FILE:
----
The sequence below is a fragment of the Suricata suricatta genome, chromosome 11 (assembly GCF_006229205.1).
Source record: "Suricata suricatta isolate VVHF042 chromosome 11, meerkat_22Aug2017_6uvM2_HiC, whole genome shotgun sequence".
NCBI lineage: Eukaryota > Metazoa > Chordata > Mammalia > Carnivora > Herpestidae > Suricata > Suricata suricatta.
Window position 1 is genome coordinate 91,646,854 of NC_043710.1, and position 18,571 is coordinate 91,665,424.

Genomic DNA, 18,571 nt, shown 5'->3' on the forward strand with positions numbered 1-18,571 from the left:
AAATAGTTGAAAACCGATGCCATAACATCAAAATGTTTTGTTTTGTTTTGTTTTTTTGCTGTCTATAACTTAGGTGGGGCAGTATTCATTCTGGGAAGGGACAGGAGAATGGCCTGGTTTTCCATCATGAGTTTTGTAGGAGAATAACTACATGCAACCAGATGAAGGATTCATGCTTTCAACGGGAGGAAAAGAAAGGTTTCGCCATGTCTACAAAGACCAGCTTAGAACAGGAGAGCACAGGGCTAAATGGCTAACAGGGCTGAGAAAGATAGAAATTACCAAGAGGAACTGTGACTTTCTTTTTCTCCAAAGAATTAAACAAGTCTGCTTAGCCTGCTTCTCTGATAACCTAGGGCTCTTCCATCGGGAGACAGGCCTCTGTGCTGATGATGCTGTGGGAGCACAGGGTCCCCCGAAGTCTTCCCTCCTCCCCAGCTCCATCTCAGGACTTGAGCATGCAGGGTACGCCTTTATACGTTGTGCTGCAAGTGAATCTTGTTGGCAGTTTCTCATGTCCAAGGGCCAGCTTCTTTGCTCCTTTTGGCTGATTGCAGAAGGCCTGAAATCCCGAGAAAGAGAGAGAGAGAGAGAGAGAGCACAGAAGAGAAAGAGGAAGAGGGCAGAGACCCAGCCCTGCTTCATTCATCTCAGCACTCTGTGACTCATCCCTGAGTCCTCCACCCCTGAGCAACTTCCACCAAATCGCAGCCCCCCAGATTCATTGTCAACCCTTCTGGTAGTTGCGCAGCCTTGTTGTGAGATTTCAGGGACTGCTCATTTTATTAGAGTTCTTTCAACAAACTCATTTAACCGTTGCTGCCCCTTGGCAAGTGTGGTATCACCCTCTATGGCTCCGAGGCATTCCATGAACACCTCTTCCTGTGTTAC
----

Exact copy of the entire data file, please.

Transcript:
The sequence below is a fragment of the Suricata suricatta genome, chromosome 11 (assembly GCF_006229205.1).
Source record: "Suricata suricatta isolate VVHF042 chromosome 11, meerkat_22Aug2017_6uvM2_HiC, whole genome shotgun sequence".
NCBI lineage: Eukaryota > Metazoa > Chordata > Mammalia > Carnivora > Herpestidae > Suricata > Suricata suricatta.
Window position 1 is genome coordinate 91,646,854 of NC_043710.1, and position 18,571 is coordinate 91,665,424.

Genomic DNA, 18,571 nt, shown 5'->3' on the forward strand with positions numbered 1-18,571 from the left:
AAATAGTTGAAAACCGATGCCATAACATCAAAATGTTTTGTTTTGTTTTGTTTTTTTGCTGTCTATAACTTAGGTGGGGCAGTATTCATTCTGGGAAGGGACAGGAGAATGGCCTGGTTTTCCATCATGAGTTTTGTAGGAGAATAACTACATGCAACCAGATGAAGGATTCATGCTTTCAACGGGAGGAAAAGAAAGGTTTCGCCATGTCTACAAAGACCAGCTTAGAACAGGAGAGCACAGGGCTAAATGGCTAACAGGGCTGAGAAAGATAGAAATTACCAAGAGGAACTGTGACTTTCTTTTTCTCCAAAGAATTAAACAAGTCTGCTTAGCCTGCTTCTCTGATAACCTAGGGCTCTTCCATCGGGAGACAGGCCTCTGTGCTGATGATGCTGTGGGAGCACAGGGTCCCCCGAAGTCTTCCCTCCTCCCCAGCTCCATCTCAGGACTTGAGCATGCAGGGTACGCCTTTATACGTTGTGCTGCAAGTGAATCTTGTTGGCAGTTTCTCATGTCCAAGGGCCAGCTTCTTTGCTCCTTTTGGCTGATTGCAGAAGGCCTGAAATCCCGAGAAAGAGAGAGAGAGAGAGAGAGAGCACAGAAGAGAAAGAGGAAGAGGGCAGAGACCCAGCCCTGCTTCATTCATCTCAGCACTCTGTGACTCATCCCTGAGTCCTCCACCCCTGAGCAACTTCCACCAAATCGCAGCCCCCCAGATTCATTGTCAACCCTTCTGGTAGTTGCGCAGCCTTGTTGTGAGATTTCAGGGACTGCTCATTTTATTAGAGTTCTTTCAACAAACTCATTTAACCGTTGCTGCCCCTTGGCAAGTGTGGTATCACCCTCTATGGCTCCGAGGCATTCCATGAACACCTCTTCCTGTGTTAC